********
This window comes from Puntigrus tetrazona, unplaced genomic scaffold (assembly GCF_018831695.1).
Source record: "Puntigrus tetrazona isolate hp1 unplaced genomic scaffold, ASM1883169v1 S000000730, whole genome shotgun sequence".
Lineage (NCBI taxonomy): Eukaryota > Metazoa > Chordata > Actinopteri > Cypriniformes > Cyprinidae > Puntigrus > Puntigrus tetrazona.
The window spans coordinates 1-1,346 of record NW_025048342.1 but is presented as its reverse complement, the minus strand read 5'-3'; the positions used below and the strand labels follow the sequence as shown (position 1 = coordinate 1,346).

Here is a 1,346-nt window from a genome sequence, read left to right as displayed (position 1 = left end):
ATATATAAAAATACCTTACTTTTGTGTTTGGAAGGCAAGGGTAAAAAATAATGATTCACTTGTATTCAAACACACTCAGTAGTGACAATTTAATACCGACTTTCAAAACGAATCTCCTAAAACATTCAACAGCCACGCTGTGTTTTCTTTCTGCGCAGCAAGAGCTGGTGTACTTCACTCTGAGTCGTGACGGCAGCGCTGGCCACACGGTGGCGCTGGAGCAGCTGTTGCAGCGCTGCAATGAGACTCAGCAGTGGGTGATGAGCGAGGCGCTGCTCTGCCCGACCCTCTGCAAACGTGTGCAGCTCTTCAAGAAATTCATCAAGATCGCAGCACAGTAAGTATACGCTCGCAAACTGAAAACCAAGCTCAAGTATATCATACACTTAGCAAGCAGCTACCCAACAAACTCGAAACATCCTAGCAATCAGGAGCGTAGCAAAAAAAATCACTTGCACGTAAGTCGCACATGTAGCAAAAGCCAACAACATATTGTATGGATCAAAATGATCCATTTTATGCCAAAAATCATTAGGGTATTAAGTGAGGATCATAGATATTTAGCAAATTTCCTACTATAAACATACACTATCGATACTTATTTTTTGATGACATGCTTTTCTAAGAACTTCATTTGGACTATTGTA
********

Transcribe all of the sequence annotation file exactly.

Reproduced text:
This window comes from Puntigrus tetrazona, unplaced genomic scaffold (assembly GCF_018831695.1).
Source record: "Puntigrus tetrazona isolate hp1 unplaced genomic scaffold, ASM1883169v1 S000000730, whole genome shotgun sequence".
Lineage (NCBI taxonomy): Eukaryota > Metazoa > Chordata > Actinopteri > Cypriniformes > Cyprinidae > Puntigrus > Puntigrus tetrazona.
The window spans coordinates 1-1,346 of record NW_025048342.1 but is presented as its reverse complement, the minus strand read 5'-3'; the positions used below and the strand labels follow the sequence as shown (position 1 = coordinate 1,346).

Here is a 1,346-nt window from a genome sequence, read left to right as displayed (position 1 = left end):
ATATATAAAAATACCTTACTTTTGTGTTTGGAAGGCAAGGGTAAAAAATAATGATTCACTTGTATTCAAACACACTCAGTAGTGACAATTTAATACCGACTTTCAAAACGAATCTCCTAAAACATTCAACAGCCACGCTGTGTTTTCTTTCTGCGCAGCAAGAGCTGGTGTACTTCACTCTGAGTCGTGACGGCAGCGCTGGCCACACGGTGGCGCTGGAGCAGCTGTTGCAGCGCTGCAATGAGACTCAGCAGTGGGTGATGAGCGAGGCGCTGCTCTGCCCGACCCTCTGCAAACGTGTGCAGCTCTTCAAGAAATTCATCAAGATCGCAGCACAGTAAGTATACGCTCGCAAACTGAAAACCAAGCTCAAGTATATCATACACTTAGCAAGCAGCTACCCAACAAACTCGAAACATCCTAGCAATCAGGAGCGTAGCAAAAAAAATCACTTGCACGTAAGTCGCACATGTAGCAAAAGCCAACAACATATTGTATGGATCAAAATGATCCATTTTATGCCAAAAATCATTAGGGTATTAAGTGAGGATCATAGATATTTAGCAAATTTCCTACTATAAACATACACTATCGATACTTATTTTTTGATGACATGCTTTTCTAAGAACTTCATTTGGACTATTGTA